How Dinosaurs Evolved To Stand On Their Own Two Feet

Posted: Mar 4 2017, 4:59am CST | by , in News | Latest Science News

How Dinosaurs Evolved to Stand on Their own Two Feet
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  • The Story of How Ancient Dinosaurs Evolved to Stand on their Own Two Feet

The story of how ancient dinosaurs evolved to stand on their own two feet is an interesting one.

A group of scientists have developed a theory as to why dinosaurs evolved from walking on all fours towards a bipedal lifestyle. This bipedalism was a borrowed trait from even more ancient proto-dinosaurs that were tiny to boot.

The authors of the study mentioned how the tails were the main factor in this evolution towards bipedalism. These tails had large muscles that were driven by the legs. These stabilizing muscles that were so powerful allowed these dinosaurs to stand on their two hind feet without any kind of support.

This trend is also seen in some lizards in modern times. Proto-dinosaurs not only ran at a fast pace but covered large distances. They were a hardy species that were born tough and built for endurance. T

heir hind legs evolved to become longer with time. This increased their sprinting speed as well. The relatively smaller forelimbs ensured that overall poundage decreased and their center of gravity was improved in the process as well.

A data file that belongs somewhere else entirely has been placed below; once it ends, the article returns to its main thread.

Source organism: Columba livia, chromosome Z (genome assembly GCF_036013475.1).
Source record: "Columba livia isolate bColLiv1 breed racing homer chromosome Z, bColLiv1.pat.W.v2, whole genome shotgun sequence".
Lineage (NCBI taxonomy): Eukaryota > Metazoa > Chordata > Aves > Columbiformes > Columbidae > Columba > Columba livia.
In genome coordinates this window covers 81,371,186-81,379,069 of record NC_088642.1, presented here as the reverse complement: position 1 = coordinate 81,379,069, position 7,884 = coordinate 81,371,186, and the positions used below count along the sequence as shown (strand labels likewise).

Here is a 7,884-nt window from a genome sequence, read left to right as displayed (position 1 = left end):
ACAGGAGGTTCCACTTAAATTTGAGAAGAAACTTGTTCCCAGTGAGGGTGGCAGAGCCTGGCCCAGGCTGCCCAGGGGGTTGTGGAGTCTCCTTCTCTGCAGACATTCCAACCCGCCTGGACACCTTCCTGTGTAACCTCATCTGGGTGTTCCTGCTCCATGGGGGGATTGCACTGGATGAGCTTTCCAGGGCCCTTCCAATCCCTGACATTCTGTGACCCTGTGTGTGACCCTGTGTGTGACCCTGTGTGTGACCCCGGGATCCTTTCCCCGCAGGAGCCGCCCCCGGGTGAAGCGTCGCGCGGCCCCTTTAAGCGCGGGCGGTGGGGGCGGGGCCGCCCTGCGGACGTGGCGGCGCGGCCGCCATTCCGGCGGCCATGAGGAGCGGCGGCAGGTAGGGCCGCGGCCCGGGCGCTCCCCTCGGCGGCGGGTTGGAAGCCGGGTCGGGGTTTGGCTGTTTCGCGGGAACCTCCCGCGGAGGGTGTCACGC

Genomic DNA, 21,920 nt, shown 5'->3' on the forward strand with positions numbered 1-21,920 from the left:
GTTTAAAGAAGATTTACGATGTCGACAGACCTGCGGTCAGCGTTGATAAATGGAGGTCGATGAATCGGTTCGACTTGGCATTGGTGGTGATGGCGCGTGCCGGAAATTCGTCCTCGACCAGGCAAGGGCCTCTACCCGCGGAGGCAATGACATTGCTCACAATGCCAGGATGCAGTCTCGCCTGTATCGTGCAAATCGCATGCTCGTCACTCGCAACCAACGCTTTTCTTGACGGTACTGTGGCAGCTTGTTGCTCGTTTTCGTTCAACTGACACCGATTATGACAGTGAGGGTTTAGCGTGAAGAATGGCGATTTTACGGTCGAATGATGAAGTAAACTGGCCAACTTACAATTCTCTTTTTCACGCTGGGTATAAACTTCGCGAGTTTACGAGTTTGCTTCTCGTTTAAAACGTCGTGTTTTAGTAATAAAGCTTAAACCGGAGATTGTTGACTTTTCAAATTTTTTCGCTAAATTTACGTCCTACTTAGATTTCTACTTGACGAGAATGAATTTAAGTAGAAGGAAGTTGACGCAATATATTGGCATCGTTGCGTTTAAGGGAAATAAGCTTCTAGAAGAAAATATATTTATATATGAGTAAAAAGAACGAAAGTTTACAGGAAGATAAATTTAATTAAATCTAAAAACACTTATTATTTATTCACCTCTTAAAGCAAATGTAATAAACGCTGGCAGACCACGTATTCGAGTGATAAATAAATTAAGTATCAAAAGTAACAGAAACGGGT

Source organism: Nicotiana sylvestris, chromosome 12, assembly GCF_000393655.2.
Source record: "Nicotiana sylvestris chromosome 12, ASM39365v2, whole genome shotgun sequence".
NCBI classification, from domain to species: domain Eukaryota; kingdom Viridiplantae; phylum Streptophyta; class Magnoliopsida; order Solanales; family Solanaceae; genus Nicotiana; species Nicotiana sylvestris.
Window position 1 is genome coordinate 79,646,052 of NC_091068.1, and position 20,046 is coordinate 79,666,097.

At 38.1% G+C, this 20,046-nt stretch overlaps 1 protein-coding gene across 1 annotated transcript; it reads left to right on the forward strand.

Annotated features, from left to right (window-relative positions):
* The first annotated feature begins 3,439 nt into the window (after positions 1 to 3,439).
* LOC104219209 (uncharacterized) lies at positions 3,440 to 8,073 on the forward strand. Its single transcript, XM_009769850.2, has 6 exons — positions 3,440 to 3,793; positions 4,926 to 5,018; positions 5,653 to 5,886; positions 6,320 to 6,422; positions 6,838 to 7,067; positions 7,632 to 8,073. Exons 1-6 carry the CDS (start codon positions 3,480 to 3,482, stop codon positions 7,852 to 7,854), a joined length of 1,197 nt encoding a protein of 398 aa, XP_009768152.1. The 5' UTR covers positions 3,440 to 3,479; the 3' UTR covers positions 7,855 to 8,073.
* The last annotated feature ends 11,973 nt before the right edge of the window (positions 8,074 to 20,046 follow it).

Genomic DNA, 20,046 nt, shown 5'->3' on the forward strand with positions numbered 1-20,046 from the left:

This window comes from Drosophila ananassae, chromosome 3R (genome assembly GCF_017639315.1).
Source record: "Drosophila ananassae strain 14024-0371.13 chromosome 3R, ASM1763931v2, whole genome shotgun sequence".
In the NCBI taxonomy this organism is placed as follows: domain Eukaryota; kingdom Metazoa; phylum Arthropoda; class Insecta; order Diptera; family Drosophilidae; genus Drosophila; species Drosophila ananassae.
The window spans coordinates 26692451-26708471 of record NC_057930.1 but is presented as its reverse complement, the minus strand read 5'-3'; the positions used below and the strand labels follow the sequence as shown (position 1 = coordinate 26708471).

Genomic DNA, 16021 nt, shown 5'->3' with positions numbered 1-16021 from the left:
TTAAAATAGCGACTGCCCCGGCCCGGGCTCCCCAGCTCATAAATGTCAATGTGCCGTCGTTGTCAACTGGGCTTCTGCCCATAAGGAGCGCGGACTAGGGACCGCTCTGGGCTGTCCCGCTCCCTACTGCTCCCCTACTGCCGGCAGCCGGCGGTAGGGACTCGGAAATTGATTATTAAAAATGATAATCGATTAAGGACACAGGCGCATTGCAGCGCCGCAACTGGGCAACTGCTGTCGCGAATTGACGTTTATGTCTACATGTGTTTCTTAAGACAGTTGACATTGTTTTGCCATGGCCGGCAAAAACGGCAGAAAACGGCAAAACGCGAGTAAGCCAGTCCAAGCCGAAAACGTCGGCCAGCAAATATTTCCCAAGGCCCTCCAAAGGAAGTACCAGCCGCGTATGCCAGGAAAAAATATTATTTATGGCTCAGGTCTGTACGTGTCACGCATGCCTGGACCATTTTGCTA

Ultimately, with the passage of time, these dinosaurs gave up the quadruped lifestyle and adopted bipedalism on a wholescale manner.

The study explodes the myth of proto-dinosaurs standing upright in order to free their forelimbs for tearing up their prey. Such was not the case despite its beauty as an explanatory theory.

That is because many of these ancient dinosaurs were plant-eaters. The dinosaurs that were meat-eaters in fact seized their prey with their big and powerful jaws that had a vice-like grip.

The only question left is why modern animals that run very fast, such as horses and cheetahs, do not happen to be bipedal in their behavior.

This is actually because mammals do not have these large tail-powered legs to begin with. The fossil archives show us that our earliest mammalian ancestors lost these large leg-based tail muscles right from the start.

We are talking about the Permian Period in prehistory some 252 million years ago. These proto-mammals lived in dens and had bodies that were adapted to burrowing underneath the ground.

They thus had strong forelimbs. The hind legs were not very large since that would have been a hindrance in their burrowing capabilities. The tail-bone vanished for this reason alone that while escaping from a predator, these mammals had to save their skin.

As they entered their burrows in a hurry, the predator didn’t have a chance at catching them by their tails. Rabbits, badgers and moles all show this characteristic.

Furthermore, this underground existence saved these proto-mammals from surefire extinction. While the dinosaurs died out, these mammals survived.

This research got published in the Journal of Theoretical Biology.

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<a href="/latest_stories/all/all/20" rel="author">Sumayah Aamir</a>
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